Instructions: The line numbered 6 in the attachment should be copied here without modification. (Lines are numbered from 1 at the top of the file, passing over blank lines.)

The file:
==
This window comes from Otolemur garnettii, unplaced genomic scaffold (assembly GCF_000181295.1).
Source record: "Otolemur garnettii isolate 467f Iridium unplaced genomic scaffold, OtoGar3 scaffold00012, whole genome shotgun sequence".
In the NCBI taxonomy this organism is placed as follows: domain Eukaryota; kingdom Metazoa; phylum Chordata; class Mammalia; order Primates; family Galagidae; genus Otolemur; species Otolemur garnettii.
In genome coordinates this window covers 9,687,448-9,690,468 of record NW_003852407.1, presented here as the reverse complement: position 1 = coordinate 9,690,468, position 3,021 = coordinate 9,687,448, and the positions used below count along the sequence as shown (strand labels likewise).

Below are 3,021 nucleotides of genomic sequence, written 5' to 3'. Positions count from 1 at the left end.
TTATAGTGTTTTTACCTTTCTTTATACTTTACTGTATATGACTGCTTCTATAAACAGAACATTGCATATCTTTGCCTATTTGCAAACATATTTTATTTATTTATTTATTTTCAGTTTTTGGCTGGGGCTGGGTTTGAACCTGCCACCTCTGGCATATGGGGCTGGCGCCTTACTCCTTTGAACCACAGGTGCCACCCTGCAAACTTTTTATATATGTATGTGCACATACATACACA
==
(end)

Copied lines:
TTATAGTGTTTTTACCTTTCTTTATACTTTACTGTATATGACTGCTTCTATAAACAGAACATTGCATATCTTTGCCTATTTGCAAACATATTTTATTTATTTATTTATTTTCAGTTTTTGGCTGGGGCTGGGTTTGAACCTGCCACCTCTGGCATATGGGGCTGGCGCCTTACTCCTTTGAACCACAGGTGCCACCCTGCAAACTTTTTATATATGTATGTGCACATACATACACA